Joe Fahinestock himself
(Shirley is a staff writer for the Muncie Star, covering Jay County for the Star as a Bureau writer on full-time basis. She has had articles published in agricultural and horsemen's magazines-Farm Quarterly, National Future Farmer, Western Horsemen and Hoosier Farmer. She is a junior at Ball State University and she and her husband own a small horse farm where they raise Arabian and Part-Arabian horses at R. R. 1, Dunkirk, Indiana 47371.
We appreciate her efforts in bringing out the highlights of the 'Spark Plug' of the Month-I'm sure you all enjoy Joe's efforts each issue-and we're mighty proud to have him in the Spark Plug Column this month. He won't know about it until he reads the magazine, so our hats are off to our 'Joe Dear' as we surprise and thank you for all your efforts-GEM.)
You might find him out in the garage, covered with a respectable layer of grease, tinkering with his fondest creation which looks like a John Deere garden tractor crossed with five other things. Or he may be locked in what passes for a study, laboring over a new chapter in one of the books he is always going to write but never does. Or, he might be holed up in the darkroom making prints from the latest rolls of film he shot for a 'Sparkplug' column.
But if he's not busy at any of these things, chances are pretty good he'll be holding down a camp chair at the nearest tractor and engine show, peddling subscriptions to 'Iron Men Magazine' and gathering information for the winter's succession of columns. His name is Joe Fahnestock.
Joe, by his own admittance, is a better listener than talker and is a past master at the journalists' art of being a good audience. In fact, Joe doesn't seem to talk much. Probably because he's so busy thinking about so many things at the same time. But his wife and 'right-hand-man', Pat, is a fountain of information. Wearing a little sign that says, 'Joe's Shadow', Pat makes all the rounds with him to find his notes, hold his pencils, remind him of things, caution him, scold him, cajole him, and encourage him when things aren't going just right. He couldn't get a better helper if he paid one, he says.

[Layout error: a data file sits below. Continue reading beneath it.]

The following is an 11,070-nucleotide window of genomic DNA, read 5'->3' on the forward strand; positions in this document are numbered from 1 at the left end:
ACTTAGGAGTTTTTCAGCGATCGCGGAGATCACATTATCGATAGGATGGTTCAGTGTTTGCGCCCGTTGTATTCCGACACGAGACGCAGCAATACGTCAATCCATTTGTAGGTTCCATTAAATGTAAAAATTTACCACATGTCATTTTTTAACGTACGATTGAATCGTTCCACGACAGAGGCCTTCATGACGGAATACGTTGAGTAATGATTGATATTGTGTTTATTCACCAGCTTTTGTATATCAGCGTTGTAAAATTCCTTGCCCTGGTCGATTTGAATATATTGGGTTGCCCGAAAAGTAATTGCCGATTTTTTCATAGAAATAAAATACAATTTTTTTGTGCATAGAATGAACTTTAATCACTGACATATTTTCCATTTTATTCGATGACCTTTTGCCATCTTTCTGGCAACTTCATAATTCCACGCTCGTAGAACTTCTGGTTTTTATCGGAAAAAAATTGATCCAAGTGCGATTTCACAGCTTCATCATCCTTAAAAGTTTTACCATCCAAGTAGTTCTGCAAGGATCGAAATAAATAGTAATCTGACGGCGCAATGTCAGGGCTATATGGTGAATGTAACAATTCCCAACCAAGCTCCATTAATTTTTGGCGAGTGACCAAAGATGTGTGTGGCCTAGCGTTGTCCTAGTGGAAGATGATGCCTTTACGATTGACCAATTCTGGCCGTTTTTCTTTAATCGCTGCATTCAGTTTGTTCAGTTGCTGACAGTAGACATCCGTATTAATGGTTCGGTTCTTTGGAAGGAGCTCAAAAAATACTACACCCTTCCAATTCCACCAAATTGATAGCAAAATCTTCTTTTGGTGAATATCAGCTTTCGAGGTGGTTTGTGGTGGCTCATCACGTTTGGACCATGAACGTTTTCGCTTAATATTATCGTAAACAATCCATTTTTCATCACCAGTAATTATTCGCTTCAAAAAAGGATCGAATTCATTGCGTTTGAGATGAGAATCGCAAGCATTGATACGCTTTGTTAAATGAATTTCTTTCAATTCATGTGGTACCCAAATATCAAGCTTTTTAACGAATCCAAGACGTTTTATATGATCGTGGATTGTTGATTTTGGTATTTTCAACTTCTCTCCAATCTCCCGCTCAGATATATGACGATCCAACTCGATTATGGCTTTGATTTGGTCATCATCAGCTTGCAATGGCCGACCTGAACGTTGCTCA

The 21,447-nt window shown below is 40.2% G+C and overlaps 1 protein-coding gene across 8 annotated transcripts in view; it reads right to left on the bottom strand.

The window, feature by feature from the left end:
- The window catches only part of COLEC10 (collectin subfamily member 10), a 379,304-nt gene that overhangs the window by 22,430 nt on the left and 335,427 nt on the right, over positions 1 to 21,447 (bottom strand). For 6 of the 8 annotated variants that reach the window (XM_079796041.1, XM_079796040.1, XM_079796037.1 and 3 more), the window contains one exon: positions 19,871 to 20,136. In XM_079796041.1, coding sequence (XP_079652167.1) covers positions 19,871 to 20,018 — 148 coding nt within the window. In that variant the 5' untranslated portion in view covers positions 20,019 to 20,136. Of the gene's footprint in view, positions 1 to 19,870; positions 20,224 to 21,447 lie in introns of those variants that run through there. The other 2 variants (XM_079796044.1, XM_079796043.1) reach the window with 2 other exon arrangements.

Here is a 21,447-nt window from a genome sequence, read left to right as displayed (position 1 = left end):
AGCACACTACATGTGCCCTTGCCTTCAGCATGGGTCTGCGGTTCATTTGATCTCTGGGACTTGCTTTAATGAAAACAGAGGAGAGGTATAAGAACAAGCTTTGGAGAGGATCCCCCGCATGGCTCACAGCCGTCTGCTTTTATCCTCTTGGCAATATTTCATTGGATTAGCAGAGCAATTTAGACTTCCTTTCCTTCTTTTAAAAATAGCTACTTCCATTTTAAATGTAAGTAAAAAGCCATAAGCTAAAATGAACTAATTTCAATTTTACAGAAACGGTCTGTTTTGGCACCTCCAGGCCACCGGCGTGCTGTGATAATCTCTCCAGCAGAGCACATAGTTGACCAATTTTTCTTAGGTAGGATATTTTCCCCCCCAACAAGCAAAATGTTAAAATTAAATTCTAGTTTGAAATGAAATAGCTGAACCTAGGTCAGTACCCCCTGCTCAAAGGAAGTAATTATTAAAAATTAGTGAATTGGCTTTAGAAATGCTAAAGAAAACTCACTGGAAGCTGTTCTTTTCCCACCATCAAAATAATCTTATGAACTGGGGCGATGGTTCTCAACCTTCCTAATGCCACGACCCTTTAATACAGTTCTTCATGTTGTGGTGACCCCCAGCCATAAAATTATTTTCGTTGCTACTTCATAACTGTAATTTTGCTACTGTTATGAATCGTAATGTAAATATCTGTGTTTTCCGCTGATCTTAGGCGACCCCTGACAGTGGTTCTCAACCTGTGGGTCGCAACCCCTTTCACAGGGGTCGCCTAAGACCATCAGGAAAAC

The trouble is, Pat says, that Joe is so extremely talented in so many different directions that he's never been able to channel all that energy into one project. And she is right. Few people have equaled the many accomplishments Joe has made, or are as versatile as this stocky little ex-newspaperman. In his field (pick one), he's a virtual one-man band.
Joe is a writer, first of all, a craft he refined during 14 years on the staff of the Dayton Daily News and honed to near-perfection doing free-lance work for several magazines. He quit news-papering to devote more time to that first love, writing about engines and the people who make them. Pat's brown eyes will twinkle a little when she tells you that she urged him to quit, 'So he could spend his time doing what he really wanted to do.' Her steady income as a school librarian in Greenville, Ohio, where they made their home until recently, keeps things on an even keel between free-lance checks.